Working across 17 farms in the NSR of the UK we have been investigating how flower rich habitat around field bean crops affects crop pollination. We have been measuring pollination by calculating the pollination deficit (the difference between trigger pollinated (maximum pollination achieved by manually pollinating the plants) and open pollination (insect only pollination)). In total we treated over 2500 trusses of bean flowers We collected the beans from these flowers and dried and weighed the beans to see if there was a difference in yield between the trigger and open pollinated plants.

At each site we also measured the pollinator community to see how the composition, diversity and abundance of pollinators relates to the bean yield and pollination deficit. Across all sites we saw 15 species of bumblebee; the most numerous of which were white (Bombus lucorum) and buff tailed bumblebees (B. terrestris). However, we also observed longer tongued species known to be pollinators of field beans; garden bumblebees (B. hortorum) were seen at each site albeit in relatively small numbers (average of 3.6 garden bumblebees per site visit).

Preliminary results suggest that overall, there is not a consistent difference between trigger and open pollinated bean flowers. This could indicate that there is not always a pollination deficit or that field bean yields are not always pollinator dependent. However, we did observe big differences in pollinator communities between farms which could explain some of the variation between field bean crops. Further exploration of the results will be carried out over the winter.

In addition, we will relate the yield and pollinator community of the bean fields to habitat data we have collected about the area around the bean fields. We collected information about pollen rich habitat in the 1km around the fields from the farmers. We hope to be able to see how pollen rich habitat can influence the pollinator community present in crops.

In 2021 the GWCT has also explored the work that is planned as part of the Call 12 extension to the project. This has involved trialling work which will investigate how flower-rich habitats established on farms benefit wild plant pollination, this year we trialled methods of measuring pollination of hawthorn (Crataegus monogyna) which is commonly present in farmland hedgerow. In addition, with help from the South Holland Independent Drainage Board and Association of Drainage Boards, two new flower mixes have been sown along ditch edges in order to see how this habitat can be used to create resources for pollinators.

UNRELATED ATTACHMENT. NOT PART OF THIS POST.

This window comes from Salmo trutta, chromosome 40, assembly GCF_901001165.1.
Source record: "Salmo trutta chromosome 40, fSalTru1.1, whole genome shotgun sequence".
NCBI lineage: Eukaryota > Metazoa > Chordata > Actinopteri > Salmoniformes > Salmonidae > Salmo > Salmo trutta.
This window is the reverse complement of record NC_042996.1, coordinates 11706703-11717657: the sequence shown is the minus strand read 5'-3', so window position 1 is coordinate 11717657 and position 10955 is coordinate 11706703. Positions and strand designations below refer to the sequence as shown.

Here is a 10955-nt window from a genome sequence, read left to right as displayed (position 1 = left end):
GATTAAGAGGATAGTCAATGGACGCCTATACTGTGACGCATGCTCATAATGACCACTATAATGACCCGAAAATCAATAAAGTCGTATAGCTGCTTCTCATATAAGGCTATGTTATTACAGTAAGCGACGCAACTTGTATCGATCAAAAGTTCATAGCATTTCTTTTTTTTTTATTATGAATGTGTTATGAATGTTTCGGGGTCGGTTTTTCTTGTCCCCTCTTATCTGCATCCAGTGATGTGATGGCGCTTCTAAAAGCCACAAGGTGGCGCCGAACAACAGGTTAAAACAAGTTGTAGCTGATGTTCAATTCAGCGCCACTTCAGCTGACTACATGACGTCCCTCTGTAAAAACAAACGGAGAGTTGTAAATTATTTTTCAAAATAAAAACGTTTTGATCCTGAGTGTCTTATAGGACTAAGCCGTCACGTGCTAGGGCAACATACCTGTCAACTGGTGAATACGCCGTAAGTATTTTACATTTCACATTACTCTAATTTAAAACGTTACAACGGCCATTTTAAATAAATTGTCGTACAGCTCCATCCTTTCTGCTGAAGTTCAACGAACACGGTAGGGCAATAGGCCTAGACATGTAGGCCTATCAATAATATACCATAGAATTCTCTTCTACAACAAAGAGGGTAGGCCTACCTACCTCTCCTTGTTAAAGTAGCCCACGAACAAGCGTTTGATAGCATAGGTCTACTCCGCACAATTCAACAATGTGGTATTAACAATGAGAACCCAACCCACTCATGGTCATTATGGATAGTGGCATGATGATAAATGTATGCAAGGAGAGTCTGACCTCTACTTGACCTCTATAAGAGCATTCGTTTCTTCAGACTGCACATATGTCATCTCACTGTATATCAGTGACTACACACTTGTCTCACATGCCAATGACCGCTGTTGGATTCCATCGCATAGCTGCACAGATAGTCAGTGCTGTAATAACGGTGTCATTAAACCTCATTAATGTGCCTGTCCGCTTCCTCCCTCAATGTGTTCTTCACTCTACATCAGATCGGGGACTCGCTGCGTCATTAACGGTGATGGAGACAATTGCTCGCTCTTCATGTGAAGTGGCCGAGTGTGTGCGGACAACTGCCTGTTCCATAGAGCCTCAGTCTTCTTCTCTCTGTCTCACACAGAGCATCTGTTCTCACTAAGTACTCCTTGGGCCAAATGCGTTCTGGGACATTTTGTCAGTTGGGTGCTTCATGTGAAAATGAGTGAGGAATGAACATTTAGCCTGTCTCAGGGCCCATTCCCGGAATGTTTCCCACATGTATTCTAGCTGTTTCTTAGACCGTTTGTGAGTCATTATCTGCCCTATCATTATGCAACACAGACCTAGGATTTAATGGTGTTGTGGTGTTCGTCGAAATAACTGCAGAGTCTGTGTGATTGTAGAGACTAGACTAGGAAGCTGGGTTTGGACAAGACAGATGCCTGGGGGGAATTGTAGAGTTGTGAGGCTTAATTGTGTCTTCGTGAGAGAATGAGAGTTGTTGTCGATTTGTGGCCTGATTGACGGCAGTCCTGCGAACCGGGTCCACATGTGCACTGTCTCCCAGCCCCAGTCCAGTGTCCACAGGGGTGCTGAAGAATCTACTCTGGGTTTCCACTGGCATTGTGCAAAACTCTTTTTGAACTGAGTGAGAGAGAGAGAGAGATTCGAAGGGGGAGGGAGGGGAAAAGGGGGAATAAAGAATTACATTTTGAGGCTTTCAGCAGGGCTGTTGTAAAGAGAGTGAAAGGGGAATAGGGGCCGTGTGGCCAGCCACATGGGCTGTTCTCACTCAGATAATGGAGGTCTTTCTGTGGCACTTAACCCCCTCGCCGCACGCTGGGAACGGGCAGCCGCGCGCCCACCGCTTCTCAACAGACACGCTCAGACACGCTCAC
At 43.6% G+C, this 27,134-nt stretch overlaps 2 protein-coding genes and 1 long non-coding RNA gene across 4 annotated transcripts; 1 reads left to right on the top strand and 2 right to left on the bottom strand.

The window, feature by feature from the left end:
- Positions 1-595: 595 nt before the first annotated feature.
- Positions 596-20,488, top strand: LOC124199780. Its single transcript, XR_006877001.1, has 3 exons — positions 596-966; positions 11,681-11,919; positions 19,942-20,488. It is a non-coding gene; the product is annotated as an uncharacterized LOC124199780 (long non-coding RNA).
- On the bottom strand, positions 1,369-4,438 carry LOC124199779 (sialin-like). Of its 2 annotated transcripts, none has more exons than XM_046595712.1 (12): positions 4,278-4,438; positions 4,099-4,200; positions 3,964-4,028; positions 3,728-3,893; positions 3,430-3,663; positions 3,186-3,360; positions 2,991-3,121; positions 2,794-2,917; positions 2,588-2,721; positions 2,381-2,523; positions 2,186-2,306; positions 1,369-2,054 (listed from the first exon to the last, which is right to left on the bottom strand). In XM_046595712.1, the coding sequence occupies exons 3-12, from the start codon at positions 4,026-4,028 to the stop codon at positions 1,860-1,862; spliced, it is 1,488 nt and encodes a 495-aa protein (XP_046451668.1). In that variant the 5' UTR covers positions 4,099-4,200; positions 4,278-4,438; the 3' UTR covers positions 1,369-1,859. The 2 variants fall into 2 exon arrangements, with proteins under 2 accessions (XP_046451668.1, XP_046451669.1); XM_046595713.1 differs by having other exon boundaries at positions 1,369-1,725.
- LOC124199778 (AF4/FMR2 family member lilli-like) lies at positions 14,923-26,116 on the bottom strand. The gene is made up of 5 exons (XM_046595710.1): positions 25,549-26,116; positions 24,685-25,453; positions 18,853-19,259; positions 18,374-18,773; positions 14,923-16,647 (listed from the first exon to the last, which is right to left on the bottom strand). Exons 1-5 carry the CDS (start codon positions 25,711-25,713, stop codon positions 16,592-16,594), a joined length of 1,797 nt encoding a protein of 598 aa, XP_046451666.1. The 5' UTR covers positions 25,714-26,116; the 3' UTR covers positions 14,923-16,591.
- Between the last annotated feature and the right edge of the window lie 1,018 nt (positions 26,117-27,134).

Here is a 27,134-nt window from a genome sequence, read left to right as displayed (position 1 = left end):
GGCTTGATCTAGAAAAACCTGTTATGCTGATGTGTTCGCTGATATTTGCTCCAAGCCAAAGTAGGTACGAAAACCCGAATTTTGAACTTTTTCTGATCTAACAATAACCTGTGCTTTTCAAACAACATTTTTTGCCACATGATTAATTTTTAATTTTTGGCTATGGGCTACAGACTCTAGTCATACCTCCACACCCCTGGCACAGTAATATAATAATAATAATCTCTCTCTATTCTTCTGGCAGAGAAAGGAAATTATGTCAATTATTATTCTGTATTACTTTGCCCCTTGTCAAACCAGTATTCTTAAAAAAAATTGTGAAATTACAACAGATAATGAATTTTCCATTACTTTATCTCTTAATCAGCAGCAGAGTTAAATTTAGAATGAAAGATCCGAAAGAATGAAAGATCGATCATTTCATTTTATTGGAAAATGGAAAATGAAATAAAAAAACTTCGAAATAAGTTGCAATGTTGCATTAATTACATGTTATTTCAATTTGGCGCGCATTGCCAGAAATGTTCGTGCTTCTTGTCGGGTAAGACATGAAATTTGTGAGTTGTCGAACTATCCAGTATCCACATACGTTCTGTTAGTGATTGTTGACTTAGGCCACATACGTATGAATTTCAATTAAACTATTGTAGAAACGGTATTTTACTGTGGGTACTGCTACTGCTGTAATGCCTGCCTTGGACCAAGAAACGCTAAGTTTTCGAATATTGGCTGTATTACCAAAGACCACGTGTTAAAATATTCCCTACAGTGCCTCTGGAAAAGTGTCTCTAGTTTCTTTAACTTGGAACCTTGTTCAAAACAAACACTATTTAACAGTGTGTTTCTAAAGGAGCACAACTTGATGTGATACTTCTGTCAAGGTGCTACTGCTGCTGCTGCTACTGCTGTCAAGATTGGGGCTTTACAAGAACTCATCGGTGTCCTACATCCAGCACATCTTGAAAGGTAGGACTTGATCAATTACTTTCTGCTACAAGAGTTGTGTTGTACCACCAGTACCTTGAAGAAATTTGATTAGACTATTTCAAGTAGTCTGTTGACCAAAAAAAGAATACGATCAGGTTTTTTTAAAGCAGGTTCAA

Communication activities were slightly limited by restrictions, particularly early in 2021. However, a guide on how to establish and manage a range of non-crop habitats for pollinators and other wildlife was completed and will be available on the website soon. Presentations and a podcast on how to encourage bees on farmland were given to wide ranging audiences including agronomists, farmers, students and the team at BBCT.

Ghent University

Belgium

2021 was an important bee monitoring year for Ghent University. We monitored Beespoke flowerstrips and fruit orchards in Belgium. This monitoring will be used to:

  • evaluate the performance of the flowerstrips to support crop pollinators
  • evaluate the performance to support local rare bees
  • suggest improvements in flower composition

Aside from monitoring we finalized the crop pollination maps for the NSR (more than 200GB of data). These maps contain estimations of free pollination service. Currently we are making a convenient webtool to allow farmers to see the free-pollination service for their crop of interest on their fields.

University of Copenhagen

Denmark

Communication

  • Meta-analysis published at popular papers
  • Webinar for organic growers completed – on how and where to plant flower strips (100 attendees)
  • Two presentations at the Ecological Congress in Denmark with 70 resp 100 attendees (organic growers and advisors)
  • Student thesis  presented at ELLS conference with 120 attendees

Design of biodiverse landscapes

  • 1 expert meeting
  • 4 demo sites
  • One seed mix in 2 crops
  • Guidelines –ongoing

Biodiversity, monitoring and training protocols

  • Expert meeting (with NIAB-EMR)
  • Protocols – results being analysed
  • Training materials
  • 2 Training events 

Improving policy, delivery and uptake

  • Questionnaire with growers completed
  • Meeting with stakeholders early 2022